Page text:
American novelist Philip Roth has died at the age of 85.
The news was first announced Tuesday night (May 22) by the New Yorker—to which Roth was a frequent contributor—citing close friends of the writer.
Roth is perhaps best known for his depictions of Jewish American life, for example in the novel Portnoy’s Complaint and his 1959 short story Defender of the Faith published in the New Yorker (paywall), for which Roth was “vilified as a self-hating Jew and a traitor to his people,” the magazine wrote in a 2014 essay (paywall). Roth spent much time defending himself at various Jewish institutions in the years after the essay’s publication, according to the New York Review of Books.
Roth retired from writing in 2012, but by no means fell into obscurity—indeed, his seemingly prescient imaginations of American politics only gained traction with the advent of Donald Trump’s administration, particularly his 2004 novel The Plot Against America, which tells the story of aviator and Nazi sympathizer Charles Lindbergh’s victory against Franklin Roosevelt in the 1940 presidential elections. In an interview with the New York Times (paywall) earlier this year, Roth denied the parallels between Lindbergh and Trump because of their “difference in stature.” While Lindbergh, despite his right-wing ideology, deserved credit for his “extraordinary” feats in aviation, “Trump, by comparison, is a massive fraud, the evil sum of his deficiencies, devoid of everything but the hollow ideology of a megalomaniac,” Roth said. The Plot Against America is currently being adapted for television by The Wire creator David Simon.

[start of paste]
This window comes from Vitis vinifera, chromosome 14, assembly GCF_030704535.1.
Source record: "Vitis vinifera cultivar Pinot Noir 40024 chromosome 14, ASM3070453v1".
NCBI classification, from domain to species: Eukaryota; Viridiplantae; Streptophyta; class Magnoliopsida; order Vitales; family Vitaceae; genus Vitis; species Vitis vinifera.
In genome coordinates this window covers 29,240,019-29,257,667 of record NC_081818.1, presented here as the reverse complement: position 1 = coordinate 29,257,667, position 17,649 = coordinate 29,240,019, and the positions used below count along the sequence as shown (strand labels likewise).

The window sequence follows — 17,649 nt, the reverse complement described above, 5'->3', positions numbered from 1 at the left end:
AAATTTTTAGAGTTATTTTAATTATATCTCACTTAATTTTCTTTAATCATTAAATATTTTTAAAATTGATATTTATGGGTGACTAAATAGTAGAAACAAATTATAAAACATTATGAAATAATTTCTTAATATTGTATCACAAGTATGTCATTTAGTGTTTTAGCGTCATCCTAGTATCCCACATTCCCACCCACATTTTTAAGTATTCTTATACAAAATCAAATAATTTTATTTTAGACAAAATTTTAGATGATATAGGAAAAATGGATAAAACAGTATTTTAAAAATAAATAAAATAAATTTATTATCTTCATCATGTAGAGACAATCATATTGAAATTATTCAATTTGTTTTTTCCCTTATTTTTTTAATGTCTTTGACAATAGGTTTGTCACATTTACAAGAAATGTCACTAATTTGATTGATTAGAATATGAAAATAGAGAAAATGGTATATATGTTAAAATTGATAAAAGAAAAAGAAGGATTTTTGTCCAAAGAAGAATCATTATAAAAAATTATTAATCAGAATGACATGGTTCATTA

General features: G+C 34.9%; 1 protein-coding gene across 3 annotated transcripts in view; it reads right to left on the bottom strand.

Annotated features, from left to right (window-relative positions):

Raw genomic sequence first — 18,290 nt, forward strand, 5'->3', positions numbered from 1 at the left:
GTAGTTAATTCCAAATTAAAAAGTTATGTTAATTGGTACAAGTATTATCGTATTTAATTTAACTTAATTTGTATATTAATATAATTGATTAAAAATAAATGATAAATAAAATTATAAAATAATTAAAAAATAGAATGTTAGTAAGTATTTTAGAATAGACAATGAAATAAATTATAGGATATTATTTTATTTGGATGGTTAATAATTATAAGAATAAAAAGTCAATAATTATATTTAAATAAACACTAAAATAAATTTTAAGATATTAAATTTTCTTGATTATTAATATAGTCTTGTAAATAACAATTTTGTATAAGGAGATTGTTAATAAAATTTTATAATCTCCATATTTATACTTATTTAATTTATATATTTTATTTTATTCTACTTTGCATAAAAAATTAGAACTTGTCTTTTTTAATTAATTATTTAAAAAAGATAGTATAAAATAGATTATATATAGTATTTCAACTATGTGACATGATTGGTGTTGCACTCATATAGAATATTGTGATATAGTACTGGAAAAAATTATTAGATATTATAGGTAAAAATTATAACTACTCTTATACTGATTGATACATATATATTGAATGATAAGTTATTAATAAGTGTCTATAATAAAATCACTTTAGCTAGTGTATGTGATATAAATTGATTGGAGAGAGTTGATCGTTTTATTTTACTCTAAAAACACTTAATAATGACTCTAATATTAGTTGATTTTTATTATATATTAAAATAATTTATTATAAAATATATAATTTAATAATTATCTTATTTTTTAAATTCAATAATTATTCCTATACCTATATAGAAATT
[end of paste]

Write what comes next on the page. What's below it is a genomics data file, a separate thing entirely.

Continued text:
Born in New Jersey in 1933, Roth is considered one of the great American male writers of the 20th century along with authors such as John Updike, Norman Mailer, and Saul Bellow. Bellow, a fellow North American Jew, and Roth in particular had a close friendship, recorded in letters written over the course of decades. Unlike Bellow, however, the greatest of the literary prizes, the Nobel, eluded Roth. Whether or when Roth would be awarded the prize was a frequent topic of discussion (paywall) among literary enthusiasts, especially as Roth entered his 80s and had seemingly won everything else, including a Pulitzer and a Man Booker International Prize.
Earlier this year, fans once again surmised whether the Nobel Prize might finally go to Roth this year—that is until the Swedish Academy, which selects the winners, decided to cancel this year’s literature prize due to a sexual harassment scandal. Two prizes will be announced next year to compensate for this year’s cancelation, and Roth enthusiasts had reportedly been hoping (paywall) that the author might be honored then (the Academy does not posthumously award prizes). Roth, however, firmly represents a generation of male literary greats who, in the current social climate, are coming under criticism for their literary chauvinism and misogyny. Were he still alive, the odds would probably have grown longer for Roth.
Correction: The article was updated to reflect that the Swedish Academy does not award Nobel prizes posthumously.